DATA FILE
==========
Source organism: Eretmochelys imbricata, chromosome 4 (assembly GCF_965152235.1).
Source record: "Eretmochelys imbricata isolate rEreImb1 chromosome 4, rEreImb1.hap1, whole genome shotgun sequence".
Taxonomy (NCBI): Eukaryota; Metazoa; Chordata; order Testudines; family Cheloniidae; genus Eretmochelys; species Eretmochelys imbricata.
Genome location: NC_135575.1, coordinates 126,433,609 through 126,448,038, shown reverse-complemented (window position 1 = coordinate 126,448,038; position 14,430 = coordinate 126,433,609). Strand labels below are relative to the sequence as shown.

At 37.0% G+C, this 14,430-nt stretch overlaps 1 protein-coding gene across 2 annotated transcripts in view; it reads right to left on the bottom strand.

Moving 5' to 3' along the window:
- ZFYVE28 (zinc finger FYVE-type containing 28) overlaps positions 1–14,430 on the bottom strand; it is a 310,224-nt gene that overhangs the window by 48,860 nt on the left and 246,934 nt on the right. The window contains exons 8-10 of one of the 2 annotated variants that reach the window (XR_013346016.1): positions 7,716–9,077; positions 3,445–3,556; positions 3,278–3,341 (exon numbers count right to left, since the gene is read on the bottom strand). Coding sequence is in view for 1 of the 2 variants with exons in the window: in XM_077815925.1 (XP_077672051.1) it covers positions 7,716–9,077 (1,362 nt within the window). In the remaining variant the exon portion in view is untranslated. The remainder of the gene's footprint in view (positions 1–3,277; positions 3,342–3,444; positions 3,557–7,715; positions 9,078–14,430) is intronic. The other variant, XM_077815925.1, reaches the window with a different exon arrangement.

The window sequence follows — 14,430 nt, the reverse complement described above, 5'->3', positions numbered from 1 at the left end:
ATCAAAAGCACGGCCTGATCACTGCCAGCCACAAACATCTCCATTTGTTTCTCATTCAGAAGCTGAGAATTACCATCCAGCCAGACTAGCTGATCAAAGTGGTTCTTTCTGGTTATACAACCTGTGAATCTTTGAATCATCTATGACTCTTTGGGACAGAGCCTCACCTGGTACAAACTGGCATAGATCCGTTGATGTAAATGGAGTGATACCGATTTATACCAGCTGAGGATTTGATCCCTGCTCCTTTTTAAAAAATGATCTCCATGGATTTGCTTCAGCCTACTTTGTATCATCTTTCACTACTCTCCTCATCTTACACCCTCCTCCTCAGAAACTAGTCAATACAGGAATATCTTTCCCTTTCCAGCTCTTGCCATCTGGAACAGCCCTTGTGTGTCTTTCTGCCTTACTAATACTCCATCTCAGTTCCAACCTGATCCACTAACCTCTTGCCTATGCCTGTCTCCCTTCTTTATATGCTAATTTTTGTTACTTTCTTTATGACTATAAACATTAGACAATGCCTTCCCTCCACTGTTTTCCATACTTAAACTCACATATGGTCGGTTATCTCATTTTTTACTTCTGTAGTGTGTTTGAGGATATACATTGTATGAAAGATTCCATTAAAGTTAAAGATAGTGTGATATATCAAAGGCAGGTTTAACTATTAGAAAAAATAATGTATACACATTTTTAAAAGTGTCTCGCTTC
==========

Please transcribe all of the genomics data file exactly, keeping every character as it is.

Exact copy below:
Source organism: Eretmochelys imbricata, chromosome 4 (assembly GCF_965152235.1).
Source record: "Eretmochelys imbricata isolate rEreImb1 chromosome 4, rEreImb1.hap1, whole genome shotgun sequence".
Taxonomy (NCBI): Eukaryota; Metazoa; Chordata; order Testudines; family Cheloniidae; genus Eretmochelys; species Eretmochelys imbricata.
Genome location: NC_135575.1, coordinates 126,433,609 through 126,448,038, shown reverse-complemented (window position 1 = coordinate 126,448,038; position 14,430 = coordinate 126,433,609). Strand labels below are relative to the sequence as shown.

At 37.0% G+C, this 14,430-nt stretch overlaps 1 protein-coding gene across 2 annotated transcripts in view; it reads right to left on the bottom strand.

Moving 5' to 3' along the window:
- ZFYVE28 (zinc finger FYVE-type containing 28) overlaps positions 1–14,430 on the bottom strand; it is a 310,224-nt gene that overhangs the window by 48,860 nt on the left and 246,934 nt on the right. The window contains exons 8-10 of one of the 2 annotated variants that reach the window (XR_013346016.1): positions 7,716–9,077; positions 3,445–3,556; positions 3,278–3,341 (exon numbers count right to left, since the gene is read on the bottom strand). Coding sequence is in view for 1 of the 2 variants with exons in the window: in XM_077815925.1 (XP_077672051.1) it covers positions 7,716–9,077 (1,362 nt within the window). In the remaining variant the exon portion in view is untranslated. The remainder of the gene's footprint in view (positions 1–3,277; positions 3,342–3,444; positions 3,557–7,715; positions 9,078–14,430) is intronic. The other variant, XM_077815925.1, reaches the window with a different exon arrangement.

The window sequence follows — 14,430 nt, the reverse complement described above, 5'->3', positions numbered from 1 at the left end:
ATCAAAAGCACGGCCTGATCACTGCCAGCCACAAACATCTCCATTTGTTTCTCATTCAGAAGCTGAGAATTACCATCCAGCCAGACTAGCTGATCAAAGTGGTTCTTTCTGGTTATACAACCTGTGAATCTTTGAATCATCTATGACTCTTTGGGACAGAGCCTCACCTGGTACAAACTGGCATAGATCCGTTGATGTAAATGGAGTGATACCGATTTATACCAGCTGAGGATTTGATCCCTGCTCCTTTTTAAAAAATGATCTCCATGGATTTGCTTCAGCCTACTTTGTATCATCTTTCACTACTCTCCTCATCTTACACCCTCCTCCTCAGAAACTAGTCAATACAGGAATATCTTTCCCTTTCCAGCTCTTGCCATCTGGAACAGCCCTTGTGTGTCTTTCTGCCTTACTAATACTCCATCTCAGTTCCAACCTGATCCACTAACCTCTTGCCTATGCCTGTCTCCCTTCTTTATATGCTAATTTTTGTTACTTTCTTTATGACTATAAACATTAGACAATGCCTTCCCTCCACTGTTTTCCATACTTAAACTCACATATGGTCGGTTATCTCATTTTTTACTTCTGTAGTGTGTTTGAGGATATACATTGTATGAAAGATTCCATTAAAGTTAAAGATAGTGTGATATATCAAAGGCAGGTTTAACTATTAGAAAAAATAATGTATACACATTTTTAAAAGTGTCTCGCTTC